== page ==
It is a well known fact that, the organic matter is fundamental to the maintenance of soil health because it is essential to the optimal functioning of a number of processes important to sustainable ecosystems. Soil organic matter is a source and sink of carbon and nitrogen and partly of phosphorus and sulphur. It affects micronutrient availability through complexation, chelation and production of organic acids, thus altering soil pH. Conversely, it ties up metals present in toxic amounts (e.g. Cu, As, Hg) (Doran and Parkin, 1996). Organic matter is essential for good soil structure especially in low clay content soils, as it contributes towards both formation and stabilization of soil aggregates (Dalal and Mayer, 1986). Other functions include: contribution to low cation exchange capacity, especially in low clay content soil, pesticide retention (Kookana et al., 1998), microbial biodiversity, water retention in sandy and sandy-loam soils, and provision of carbon sink and source for greenhouse gases. Trends in soil organic matter content provide an integrated measure of sustainable ecosystem (Karlen et al., 1997). Status of plant available nutrients, for example, N, P, S and K indicate the systems sustainable land use, especially, if the nutrient concentration and availability are approaching but remain above the critical or threshold values. In the long-term, nutrient balance of the system (e.g. Input efficiency =output) is essential to sustainability. Thus, available nutrients are indicators of the capacity to support crop growth, potential crop yield, grain protein content (Dalal and Mayer, 1986), and conversely, excessive amounts may be a potential environmental hazard (e.g. algal biomass).

4.3. Physical indicators and their soil functions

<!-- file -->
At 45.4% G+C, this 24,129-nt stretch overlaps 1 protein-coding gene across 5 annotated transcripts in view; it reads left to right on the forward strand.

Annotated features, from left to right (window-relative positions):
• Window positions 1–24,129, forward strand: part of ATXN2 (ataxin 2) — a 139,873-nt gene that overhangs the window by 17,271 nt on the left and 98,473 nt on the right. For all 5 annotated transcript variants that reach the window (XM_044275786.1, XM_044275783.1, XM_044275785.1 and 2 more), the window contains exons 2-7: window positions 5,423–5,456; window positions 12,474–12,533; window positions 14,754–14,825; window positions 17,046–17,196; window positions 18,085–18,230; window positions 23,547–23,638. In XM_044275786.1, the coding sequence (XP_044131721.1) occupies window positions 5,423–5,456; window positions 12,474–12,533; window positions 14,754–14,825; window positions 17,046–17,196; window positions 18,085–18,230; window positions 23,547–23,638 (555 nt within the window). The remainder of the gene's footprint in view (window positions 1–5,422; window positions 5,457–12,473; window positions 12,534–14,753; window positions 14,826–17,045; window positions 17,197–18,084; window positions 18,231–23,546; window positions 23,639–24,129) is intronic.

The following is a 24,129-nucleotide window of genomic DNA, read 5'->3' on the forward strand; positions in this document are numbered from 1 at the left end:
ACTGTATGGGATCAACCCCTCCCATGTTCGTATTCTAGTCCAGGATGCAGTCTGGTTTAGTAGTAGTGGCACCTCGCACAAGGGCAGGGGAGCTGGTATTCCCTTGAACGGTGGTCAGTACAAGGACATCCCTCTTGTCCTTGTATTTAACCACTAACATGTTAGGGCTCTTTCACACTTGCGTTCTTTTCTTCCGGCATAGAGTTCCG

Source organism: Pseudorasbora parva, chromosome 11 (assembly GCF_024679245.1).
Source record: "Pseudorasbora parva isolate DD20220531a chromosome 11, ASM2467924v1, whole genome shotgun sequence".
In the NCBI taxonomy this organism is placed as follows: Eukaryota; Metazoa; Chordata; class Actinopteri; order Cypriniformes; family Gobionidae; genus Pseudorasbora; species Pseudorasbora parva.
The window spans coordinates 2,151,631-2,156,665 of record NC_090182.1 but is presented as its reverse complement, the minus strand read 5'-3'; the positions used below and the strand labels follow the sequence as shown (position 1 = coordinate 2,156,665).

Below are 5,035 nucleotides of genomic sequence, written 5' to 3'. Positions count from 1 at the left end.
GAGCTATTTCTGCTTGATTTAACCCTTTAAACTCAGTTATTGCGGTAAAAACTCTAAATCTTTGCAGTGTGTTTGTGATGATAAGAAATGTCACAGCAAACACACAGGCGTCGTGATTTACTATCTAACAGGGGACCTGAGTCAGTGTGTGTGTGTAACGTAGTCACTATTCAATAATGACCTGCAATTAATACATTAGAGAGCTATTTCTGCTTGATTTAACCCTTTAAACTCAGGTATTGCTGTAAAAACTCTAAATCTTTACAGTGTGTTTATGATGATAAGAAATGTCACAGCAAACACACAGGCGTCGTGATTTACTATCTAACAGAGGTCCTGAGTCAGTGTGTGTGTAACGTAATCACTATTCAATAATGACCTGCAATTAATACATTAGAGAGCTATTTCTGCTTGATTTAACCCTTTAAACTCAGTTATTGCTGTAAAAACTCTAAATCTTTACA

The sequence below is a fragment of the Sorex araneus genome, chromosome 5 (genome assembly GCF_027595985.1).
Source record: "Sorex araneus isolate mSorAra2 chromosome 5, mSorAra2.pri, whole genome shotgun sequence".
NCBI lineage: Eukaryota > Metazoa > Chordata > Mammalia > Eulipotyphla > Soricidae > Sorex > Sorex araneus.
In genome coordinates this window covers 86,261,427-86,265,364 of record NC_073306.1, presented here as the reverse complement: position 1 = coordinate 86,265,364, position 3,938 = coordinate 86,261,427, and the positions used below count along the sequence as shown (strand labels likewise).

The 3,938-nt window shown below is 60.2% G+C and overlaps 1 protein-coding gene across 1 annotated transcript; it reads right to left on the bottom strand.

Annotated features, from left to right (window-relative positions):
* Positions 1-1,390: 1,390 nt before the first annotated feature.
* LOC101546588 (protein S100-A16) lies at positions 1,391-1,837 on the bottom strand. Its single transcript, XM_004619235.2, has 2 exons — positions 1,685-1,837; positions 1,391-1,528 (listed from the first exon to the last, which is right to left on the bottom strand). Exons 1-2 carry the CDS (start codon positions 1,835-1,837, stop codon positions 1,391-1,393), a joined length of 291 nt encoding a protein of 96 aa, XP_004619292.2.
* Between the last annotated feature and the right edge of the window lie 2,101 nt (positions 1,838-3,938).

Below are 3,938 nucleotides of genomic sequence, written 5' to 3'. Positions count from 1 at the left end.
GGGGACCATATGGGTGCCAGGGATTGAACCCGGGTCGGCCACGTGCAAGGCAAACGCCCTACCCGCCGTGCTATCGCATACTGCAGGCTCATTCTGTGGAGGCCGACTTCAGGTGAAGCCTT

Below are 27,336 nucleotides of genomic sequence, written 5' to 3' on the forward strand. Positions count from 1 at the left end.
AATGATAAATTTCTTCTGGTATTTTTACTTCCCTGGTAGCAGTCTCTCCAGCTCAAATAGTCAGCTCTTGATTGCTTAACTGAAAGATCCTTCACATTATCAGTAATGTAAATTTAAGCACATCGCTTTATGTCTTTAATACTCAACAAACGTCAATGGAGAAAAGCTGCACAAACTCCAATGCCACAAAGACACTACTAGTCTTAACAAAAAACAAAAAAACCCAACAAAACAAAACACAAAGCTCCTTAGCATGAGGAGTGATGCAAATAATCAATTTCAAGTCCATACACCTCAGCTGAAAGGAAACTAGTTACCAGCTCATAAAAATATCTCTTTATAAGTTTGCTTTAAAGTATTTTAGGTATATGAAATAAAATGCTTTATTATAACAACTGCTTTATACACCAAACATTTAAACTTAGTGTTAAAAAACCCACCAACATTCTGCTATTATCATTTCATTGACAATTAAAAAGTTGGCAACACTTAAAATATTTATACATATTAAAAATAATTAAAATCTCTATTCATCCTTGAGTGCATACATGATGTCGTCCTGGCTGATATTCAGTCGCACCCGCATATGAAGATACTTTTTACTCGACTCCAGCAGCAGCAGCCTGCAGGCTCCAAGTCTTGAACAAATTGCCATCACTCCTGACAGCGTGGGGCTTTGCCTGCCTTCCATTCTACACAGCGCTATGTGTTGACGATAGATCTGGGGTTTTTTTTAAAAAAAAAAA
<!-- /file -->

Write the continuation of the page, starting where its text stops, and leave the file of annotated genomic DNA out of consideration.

The physical indicators of soil health reflect the capacity to accept, store, transmit and supply water, oxygen and nutrients within ecosystem. This includes monitoring of soil structure through pore size distribution, aggregate stability, saturated hydraulic conductivity, infiltration, bulk density, and surface crust. Rooting depth provides a good indicator of buffering against water, air and nutrient stress. Soil surface cover can be used as an indicator of soil surface protection against raindrop impact, and hence enhanced infiltration, reduced surface crust, and reduced soil erosion and runoff. Soil water infiltration measures the rate at which water enters soil surface, and transmitted through the immediate soil depth (Arshad et al. 1996). Rainfall is rapidly absorbed by soil with high infiltration rate, but as the soil structure deteriorates, usually with the loss of organic matter, increase in exchangeable sodium and low electrolyte concentration, infiltration rate of a soil becomes low (Rengasamy and Olsson, 1991). This increases the tendency for soil erosion and runoff in sloping soils and water logging in flat soils. Unfortunately, current procedures for measuring infiltration rates are cumbersome, and subject to large errors. A modified disc permeameter could make infiltration rate and hydraulic conductivity a routine procedure (Bridge 1997). Soil aggregate stability is a measure of structural stability and refers to the resistance of soil aggregates to breakdown by water and mechanical force. Aggregate stability is affected by health and quantity of organic matter, types of clays, wetting and drying, freezing and thawing, types and amounts of electrolyte, biological activity, cropping systems and tillage practices (Arshad et al. 1996). For monitoring trends in soil health, sampling procedures for aggregate stability need to be standardized. Bulk density varies with the structural condition of the soil. It is altered by cultivation, loss of organic matter (Dalal and Mayer, 1986), and compression by animals and agricultural machinery, resulting in compact plough layer. It generally increases with depth in the soil profile. In cracking clay soils such as Vertisol, it varies with water content (Bridge and Ross, 1984). In Vertisols, bulk density should be corrected for soil water content at the time of sampling, and bulk density values adjusted at field capacity moisture content assuming three dimensional matrix shrinkage.